My top ten pieces of advice for looking after your web shadow


A while ago I did a video for the Insititute of Chartered Accountants called “12 Golden Rules for Online Personal Reputation Management“.

I really enjoyed it, and played with the idea for a bit, then decided to write a book about the subject. It’s called Web Shadows and will be finished any day now * ahem *. The paper (yes, paper) version will be out in March 2010

It’s a book for my friends who aren’t totally obsessed with the web and social media, but do have a creeping awareness that what is said about them online matters and that they maybe need to look after their personal reputation a little.

Headlines like Office worker sacked for branding work boring on Facebook in the Telegraph and surveys that say 45% of employers vet job candidates on social networks make them think that even more.

If you take my iCrossing e-book Brands in Networks, I guess Web Shadows will be People in Networks. But that would spell PIN, and anyway I get told off for talking about networks too much, so Web Shadows it almost certainly is.

Anyway, here’s my top ten pieces of advice as they stand today. If you let me know what you think I’d be very grateful:

1 Don’t think of online as another world: The web’s more like a layer over the world we live in, not a “cyberspace” that only geeks live in. It’s part of our lives. The more we think of it as part of the world we live in, the better we will be at using it and looking after ourselves in relation to our online presence.

2 Check your Google shadow (and keep checking it): make sure you can see what others see when they look for you online, wether that’s Google, Facebook, LinkedIn or whatever. (Jeff Jarvis’s Google shadow phrase is what got me to “web shadows” as a title for the book.)

3 Be the world’s leading source of information about yourself: Ideally you want people to find your website, or cluster of social network profiles before they find anything else.

4 Understand networks (and which networks are important to you): Explore the online world around you. Which spaces matter to people that matter to you: employers, colleagues, friends, etc. It doesn’t hurt to start to understand network theory 101. Principles like “every node that joins the network doubles its value” help you to feel less like a supplicant and more like a network citizen. A part of it, not a passive. An owner among owners of a shared space, with rights – and responsibilities to the network.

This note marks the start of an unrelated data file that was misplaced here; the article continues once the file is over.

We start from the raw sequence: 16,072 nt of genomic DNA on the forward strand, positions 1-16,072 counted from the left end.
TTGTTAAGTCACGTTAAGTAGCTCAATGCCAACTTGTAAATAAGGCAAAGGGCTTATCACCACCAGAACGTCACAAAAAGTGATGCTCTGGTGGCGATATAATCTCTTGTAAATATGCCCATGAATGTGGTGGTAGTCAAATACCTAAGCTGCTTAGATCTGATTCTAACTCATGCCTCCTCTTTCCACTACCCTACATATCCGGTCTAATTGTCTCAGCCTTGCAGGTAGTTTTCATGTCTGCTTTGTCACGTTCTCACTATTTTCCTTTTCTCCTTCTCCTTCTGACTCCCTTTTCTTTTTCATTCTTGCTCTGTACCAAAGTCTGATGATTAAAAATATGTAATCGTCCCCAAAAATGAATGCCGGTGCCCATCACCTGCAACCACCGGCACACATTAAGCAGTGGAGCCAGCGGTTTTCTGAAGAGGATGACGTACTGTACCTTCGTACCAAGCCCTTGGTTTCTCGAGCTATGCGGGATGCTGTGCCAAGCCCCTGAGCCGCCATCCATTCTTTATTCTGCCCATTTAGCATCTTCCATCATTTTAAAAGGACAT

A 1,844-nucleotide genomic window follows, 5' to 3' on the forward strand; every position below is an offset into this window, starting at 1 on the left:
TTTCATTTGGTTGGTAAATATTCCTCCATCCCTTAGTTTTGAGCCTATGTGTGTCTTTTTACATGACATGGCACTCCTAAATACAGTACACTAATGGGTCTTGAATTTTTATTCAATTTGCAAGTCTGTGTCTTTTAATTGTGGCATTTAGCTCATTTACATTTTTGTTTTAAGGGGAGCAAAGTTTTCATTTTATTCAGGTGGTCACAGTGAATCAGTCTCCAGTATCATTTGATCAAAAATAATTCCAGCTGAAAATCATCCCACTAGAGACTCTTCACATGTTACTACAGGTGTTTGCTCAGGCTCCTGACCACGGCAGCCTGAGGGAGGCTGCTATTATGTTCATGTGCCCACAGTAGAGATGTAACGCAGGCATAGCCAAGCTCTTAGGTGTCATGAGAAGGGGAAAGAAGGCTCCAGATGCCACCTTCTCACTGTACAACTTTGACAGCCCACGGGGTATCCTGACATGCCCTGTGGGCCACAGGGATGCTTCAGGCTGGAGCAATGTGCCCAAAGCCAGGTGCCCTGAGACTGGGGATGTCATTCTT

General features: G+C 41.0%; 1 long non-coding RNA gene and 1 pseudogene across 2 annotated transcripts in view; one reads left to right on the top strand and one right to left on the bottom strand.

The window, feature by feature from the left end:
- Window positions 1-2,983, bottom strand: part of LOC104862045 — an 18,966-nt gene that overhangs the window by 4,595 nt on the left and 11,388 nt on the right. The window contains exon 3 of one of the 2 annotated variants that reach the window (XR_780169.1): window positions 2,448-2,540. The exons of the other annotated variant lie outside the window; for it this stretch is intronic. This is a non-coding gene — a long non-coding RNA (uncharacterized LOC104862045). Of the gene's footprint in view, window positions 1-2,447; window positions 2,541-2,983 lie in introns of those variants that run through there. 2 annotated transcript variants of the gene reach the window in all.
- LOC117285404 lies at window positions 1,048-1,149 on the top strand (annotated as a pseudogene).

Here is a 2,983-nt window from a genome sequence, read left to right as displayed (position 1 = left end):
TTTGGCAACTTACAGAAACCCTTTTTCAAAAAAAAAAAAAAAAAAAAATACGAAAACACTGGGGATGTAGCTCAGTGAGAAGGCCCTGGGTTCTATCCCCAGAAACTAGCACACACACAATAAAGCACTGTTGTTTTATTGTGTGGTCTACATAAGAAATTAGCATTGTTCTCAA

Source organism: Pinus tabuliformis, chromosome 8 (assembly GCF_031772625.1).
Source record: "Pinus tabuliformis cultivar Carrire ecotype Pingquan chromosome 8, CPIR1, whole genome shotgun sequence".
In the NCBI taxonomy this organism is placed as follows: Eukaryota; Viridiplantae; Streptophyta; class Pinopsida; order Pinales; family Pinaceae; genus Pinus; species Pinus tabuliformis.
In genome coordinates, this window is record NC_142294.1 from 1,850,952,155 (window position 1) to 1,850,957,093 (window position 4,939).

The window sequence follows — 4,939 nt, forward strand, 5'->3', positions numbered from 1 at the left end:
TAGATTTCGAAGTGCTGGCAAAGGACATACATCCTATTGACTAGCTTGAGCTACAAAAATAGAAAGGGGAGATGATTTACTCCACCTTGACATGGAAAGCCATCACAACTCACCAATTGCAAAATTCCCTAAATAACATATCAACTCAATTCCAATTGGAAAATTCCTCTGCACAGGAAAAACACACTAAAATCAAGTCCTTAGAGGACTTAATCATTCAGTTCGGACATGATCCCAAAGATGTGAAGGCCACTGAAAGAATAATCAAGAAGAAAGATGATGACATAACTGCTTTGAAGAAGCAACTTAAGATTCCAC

5 Learn “crap detection” skills: One of Howard Rheingold’s four digital literacies, “crap detection” (the phrase comes from Hemingway) is about being a critical user of the web. Spotting the scams, attention tricks, the bahaviours that means that someone you have met online isn’t a person, or is one you need to stay away from. It’s part experience and part knowing how to use the network technically to understand – sometimes literally – where someone is coming from.

6 Be useful to your networks: You don’t need to turn into a pain-in-the-whatever professional networking douche to be successful in looking after your web shadow. Be yourself. Make the most of the things that you do – put your presentations and articles from the newsletter on SlideShare, bookmark interesting things you find on Delicious, maybe try out blogging even. once

7 Think about private and public: The web is a public place. You’re going to need to think about the dividing lines between your professional self online and your private self – where are they going to be? Get to know the privacy settings on Facebook for starters… And don’t forget to tell your family about them too.

8 Remember: you’re always on the (permanent) record online: “You’re never off the record,” we used to tell clients when I worked in PR. It’s true all the time when we’re online now. Don’t say anything you might regret later. If you are angry: calm down. Been drinking? Sober up or shut the web connection down. And the record may be permanent, like a digital tattoo.

9 Get a thicker skin: So you’re always on the record – so what? Everyone else is too. You’re going to make mistakes, get into arguments, look a bit foolish sometimes. The alternative is being a digital hermit, which… well… if you want to, I suppose.

10 Make it work for you: So we have had email addiction, SMS addiction and now, if you want to, you can become a social web addict. Or you can learn how the social web works and use it to enhance your life. Articles and posts like this one are good while you’re learning the tools’ basics – then you need to make your own mind up about how it should work for you.